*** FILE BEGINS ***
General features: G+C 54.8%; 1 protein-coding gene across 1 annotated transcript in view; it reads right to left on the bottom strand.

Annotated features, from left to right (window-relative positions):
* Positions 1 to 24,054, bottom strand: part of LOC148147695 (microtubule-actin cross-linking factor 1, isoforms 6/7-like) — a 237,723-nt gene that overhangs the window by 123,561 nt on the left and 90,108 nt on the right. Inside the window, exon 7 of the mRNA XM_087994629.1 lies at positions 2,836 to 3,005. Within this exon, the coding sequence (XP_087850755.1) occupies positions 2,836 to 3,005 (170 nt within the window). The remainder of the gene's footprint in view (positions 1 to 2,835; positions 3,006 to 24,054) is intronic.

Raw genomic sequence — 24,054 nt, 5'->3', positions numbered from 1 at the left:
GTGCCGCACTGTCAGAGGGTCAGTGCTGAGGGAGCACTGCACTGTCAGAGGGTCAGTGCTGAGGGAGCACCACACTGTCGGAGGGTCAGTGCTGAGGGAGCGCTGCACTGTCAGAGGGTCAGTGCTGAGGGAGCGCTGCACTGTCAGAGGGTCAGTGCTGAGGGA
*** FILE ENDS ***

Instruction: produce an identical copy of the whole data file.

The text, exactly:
General features: G+C 54.8%; 1 protein-coding gene across 1 annotated transcript in view; it reads right to left on the bottom strand.

Annotated features, from left to right (window-relative positions):
* Positions 1 to 24,054, bottom strand: part of LOC148147695 (microtubule-actin cross-linking factor 1, isoforms 6/7-like) — a 237,723-nt gene that overhangs the window by 123,561 nt on the left and 90,108 nt on the right. Inside the window, exon 7 of the mRNA XM_087994629.1 lies at positions 2,836 to 3,005. Within this exon, the coding sequence (XP_087850755.1) occupies positions 2,836 to 3,005 (170 nt within the window). The remainder of the gene's footprint in view (positions 1 to 2,835; positions 3,006 to 24,054) is intronic.

Raw genomic sequence — 24,054 nt, 5'->3', positions numbered from 1 at the left:
GTGCCGCACTGTCAGAGGGTCAGTGCTGAGGGAGCACTGCACTGTCAGAGGGTCAGTGCTGAGGGAGCACCACACTGTCGGAGGGTCAGTGCTGAGGGAGCGCTGCACTGTCAGAGGGTCAGTGCTGAGGGAGCGCTGCACTGTCAGAGGGTCAGTGCTGAGGGA